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Direct Product of Cyclic Groups

  1. Nov 6, 2014 #1
    Hello everyone,

    I was wondering if the following claim is true:

    Let ##G_1## and ##G_2## be finite cyclic groups with generators ##g_1## and ##g_2##, respectively. The group formed by the direct product ##G_1 \times G_2## is cyclic and its generator is ##(g_1,g_2)##.

    I am not certain that it is true. If I make the following stipulation

    Let ##G_1## and ##G_2## be finite cyclic groups with generators ##g_1## and ##g_2##, respectively, and the group formed by the direct product ##G_1 \times G_2## is cyclic, then it has the generator ##(g_1,g_2)##.

    this might be true. However, I would like to hear from you before I try to go prove something that is false.
     
  2. jcsd
  3. Nov 6, 2014 #2

    WWGD

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    The product is cyclic iff the orders are relatively-prime. In the direct product, you have:

    ## |G_1 \times G_2|=|G_1| \times |G_2| ## . Then, if you can find an element in the product with that
    order, you are done.
     
  4. Nov 6, 2014 #3
    More importantly, I am interested in knowing if the generator of ##G_1 \times G_2## is based off the generators of the individual groups ##G_1## and ##G_2##.

    Or is this not true in general?
     
  5. Nov 6, 2014 #4

    WWGD

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    Notice that the generator of a cyclic group is not necessarily unique.

    RE your question on relation between individual generators and generators of the product: yes, it is. Let ## g_1, g_2 ## be generators for ##G_1, G_2 ## respectively. Then there are positive integers ##m,n## with

    ##g_1^n=e_{G_1} , g_2^m = e_{G_2}##. What is then the order of ## (g_1, g_2)## ?
     
  6. Nov 7, 2014 #5
    Let's see if I understand this correctly: Let ##|G_1| = x## and ##|G_2| = y##, and let both be both cyclic with the generators alluded in the above posts. If this is so, then ##\langle g_1 \rangle = G_1 \implies |\langle g \rangle | = x##, with a similar thing being true of ##G_2##. Furthermore, ##|G_1 \times G_2 | = xy##. There is a theorem that I proved which shows that the direct product of two subgroups produces a subgroup of the direct product of the larger group(s). Therefore, ##\langle g_1 \rangle \times \langle g_2 \rangle## is a subgroup, and its order is ##| \langle g_1 \rangle \times \langle g_2 \rangle | = xy##. Thus, the element ##(g_1,g_2)## has an order of ##xy##, and it must generate ##G_1 \times G_2##.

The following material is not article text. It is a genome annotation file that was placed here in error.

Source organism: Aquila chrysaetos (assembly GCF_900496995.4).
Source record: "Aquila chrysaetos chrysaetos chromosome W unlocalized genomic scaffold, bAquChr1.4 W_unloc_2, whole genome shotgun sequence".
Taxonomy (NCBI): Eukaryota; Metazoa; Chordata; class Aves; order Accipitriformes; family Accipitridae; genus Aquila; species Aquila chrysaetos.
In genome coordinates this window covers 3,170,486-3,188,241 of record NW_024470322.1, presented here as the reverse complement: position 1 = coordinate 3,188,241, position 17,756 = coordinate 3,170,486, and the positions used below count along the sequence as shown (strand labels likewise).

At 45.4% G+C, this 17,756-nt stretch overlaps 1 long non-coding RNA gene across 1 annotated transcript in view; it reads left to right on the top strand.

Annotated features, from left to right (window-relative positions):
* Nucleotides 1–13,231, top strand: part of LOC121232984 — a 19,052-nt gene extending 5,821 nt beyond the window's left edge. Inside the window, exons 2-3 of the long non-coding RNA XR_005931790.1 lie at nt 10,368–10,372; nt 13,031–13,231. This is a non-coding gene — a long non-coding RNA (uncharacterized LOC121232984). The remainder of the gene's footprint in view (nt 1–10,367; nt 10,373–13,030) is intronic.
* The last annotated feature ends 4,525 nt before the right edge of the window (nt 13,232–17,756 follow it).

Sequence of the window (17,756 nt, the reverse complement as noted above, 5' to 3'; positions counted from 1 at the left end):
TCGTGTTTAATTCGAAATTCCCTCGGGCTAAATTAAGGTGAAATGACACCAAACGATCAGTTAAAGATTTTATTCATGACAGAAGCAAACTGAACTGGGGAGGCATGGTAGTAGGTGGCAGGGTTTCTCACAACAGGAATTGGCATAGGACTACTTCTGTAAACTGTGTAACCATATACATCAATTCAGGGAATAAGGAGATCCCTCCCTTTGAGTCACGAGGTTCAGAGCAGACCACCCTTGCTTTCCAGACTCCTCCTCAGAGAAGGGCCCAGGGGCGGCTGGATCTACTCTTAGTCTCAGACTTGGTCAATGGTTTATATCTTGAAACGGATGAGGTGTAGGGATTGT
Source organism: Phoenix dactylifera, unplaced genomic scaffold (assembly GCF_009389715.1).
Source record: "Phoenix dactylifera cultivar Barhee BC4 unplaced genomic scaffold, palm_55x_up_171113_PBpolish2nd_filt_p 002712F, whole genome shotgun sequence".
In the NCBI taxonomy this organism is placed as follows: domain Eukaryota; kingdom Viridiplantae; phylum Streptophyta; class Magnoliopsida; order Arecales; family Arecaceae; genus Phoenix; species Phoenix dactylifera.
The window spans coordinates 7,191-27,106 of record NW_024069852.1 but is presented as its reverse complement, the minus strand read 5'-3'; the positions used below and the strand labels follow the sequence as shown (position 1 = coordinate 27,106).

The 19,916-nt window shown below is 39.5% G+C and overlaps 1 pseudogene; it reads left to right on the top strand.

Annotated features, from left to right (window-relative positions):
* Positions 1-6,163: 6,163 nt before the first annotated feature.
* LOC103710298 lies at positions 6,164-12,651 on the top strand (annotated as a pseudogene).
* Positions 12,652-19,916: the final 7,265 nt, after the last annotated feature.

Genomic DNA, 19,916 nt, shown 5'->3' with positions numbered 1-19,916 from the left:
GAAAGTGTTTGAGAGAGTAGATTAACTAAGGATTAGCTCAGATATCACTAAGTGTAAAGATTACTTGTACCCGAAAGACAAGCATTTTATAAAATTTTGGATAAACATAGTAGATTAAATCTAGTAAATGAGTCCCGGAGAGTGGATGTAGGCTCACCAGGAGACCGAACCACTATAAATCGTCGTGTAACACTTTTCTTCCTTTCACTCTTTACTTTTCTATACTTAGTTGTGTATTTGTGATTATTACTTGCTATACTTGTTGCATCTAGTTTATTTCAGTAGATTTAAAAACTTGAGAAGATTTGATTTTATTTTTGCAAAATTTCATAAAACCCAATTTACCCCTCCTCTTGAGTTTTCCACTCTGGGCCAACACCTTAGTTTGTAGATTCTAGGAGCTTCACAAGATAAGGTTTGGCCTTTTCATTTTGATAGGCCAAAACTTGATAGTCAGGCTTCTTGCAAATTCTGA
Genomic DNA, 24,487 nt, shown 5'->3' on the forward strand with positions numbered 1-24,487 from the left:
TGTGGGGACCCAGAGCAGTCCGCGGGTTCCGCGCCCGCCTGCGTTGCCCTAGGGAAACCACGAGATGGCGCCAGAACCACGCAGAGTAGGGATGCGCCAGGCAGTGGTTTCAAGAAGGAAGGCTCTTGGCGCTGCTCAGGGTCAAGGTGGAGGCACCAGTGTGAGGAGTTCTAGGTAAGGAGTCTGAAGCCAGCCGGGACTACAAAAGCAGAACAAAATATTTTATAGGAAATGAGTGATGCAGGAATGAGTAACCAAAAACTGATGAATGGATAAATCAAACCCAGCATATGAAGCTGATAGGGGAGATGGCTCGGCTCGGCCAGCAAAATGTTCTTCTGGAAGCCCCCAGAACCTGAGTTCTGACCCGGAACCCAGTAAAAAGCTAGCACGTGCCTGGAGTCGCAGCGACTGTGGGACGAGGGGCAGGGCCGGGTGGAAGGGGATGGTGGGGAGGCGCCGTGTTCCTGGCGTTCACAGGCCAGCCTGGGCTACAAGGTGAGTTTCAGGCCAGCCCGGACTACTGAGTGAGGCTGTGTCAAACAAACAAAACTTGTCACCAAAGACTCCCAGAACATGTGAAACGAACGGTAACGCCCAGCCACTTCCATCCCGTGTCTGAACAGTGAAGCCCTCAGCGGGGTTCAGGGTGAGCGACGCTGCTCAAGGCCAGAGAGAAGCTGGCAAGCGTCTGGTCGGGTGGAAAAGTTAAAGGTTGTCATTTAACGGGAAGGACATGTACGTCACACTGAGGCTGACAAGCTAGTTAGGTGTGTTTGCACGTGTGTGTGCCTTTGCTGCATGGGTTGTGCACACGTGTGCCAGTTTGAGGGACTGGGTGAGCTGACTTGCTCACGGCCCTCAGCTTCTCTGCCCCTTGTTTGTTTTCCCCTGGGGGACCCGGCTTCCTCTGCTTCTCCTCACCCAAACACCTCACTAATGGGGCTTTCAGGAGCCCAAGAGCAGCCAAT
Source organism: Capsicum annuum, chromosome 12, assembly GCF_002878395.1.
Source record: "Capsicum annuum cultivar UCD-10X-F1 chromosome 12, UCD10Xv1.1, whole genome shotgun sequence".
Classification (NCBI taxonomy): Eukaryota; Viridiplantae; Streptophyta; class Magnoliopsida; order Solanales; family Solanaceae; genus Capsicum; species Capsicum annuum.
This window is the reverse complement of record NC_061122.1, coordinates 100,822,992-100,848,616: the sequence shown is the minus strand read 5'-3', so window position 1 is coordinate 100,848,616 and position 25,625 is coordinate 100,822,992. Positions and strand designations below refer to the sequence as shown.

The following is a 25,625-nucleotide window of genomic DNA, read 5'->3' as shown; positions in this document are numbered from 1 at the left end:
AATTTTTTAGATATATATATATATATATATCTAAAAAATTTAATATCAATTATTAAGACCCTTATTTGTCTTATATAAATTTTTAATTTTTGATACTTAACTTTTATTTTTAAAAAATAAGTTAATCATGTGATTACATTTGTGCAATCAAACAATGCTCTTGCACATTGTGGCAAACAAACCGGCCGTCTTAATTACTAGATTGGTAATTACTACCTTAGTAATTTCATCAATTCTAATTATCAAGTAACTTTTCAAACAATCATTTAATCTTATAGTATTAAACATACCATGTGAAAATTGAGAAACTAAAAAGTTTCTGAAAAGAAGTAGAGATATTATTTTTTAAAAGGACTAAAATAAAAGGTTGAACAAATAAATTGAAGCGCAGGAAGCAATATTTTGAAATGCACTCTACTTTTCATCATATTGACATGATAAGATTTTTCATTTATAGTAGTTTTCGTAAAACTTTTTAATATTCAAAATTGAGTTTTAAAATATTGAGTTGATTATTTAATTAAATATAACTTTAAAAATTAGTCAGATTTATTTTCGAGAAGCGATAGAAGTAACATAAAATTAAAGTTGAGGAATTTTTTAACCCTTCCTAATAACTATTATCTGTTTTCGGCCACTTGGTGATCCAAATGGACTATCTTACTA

Does this sound right?
     
  7. Nov 9, 2014 #6
    The order need not be ##xy##. Take ##Z_2## which is cyclic with generator ##1##. Then in the group ##Z_2 \times Z_2##, the element ##(1,1)## has order two since ##(1, 1) \neq (0,0)##, and ##(1, 1) + (1, 1) = (0, 0)##, yet ##Z_2 \times Z_2## has order ##4##, so ##(1,1)## does not generate ##Z_2 \times Z_2##. Note ##Z_2 \times Z_2## is isomorphic to the Klein 4-group which is not cyclic. I think perhaps a look at the previous post is a good idea as it really says it all. What is the order of ##(g_1, g_2)##? It is worth looking at. LaTeX fixed, thanks Greg:)
     
    Last edited: Nov 10, 2014
  8. Nov 10, 2014 #7
  9. Nov 10, 2014 #8

    WWGD

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    No, the order of the product equals the product of the orders only if the orders are relatively-prime to each other.
    Otehrwise, you use the LCM.
     
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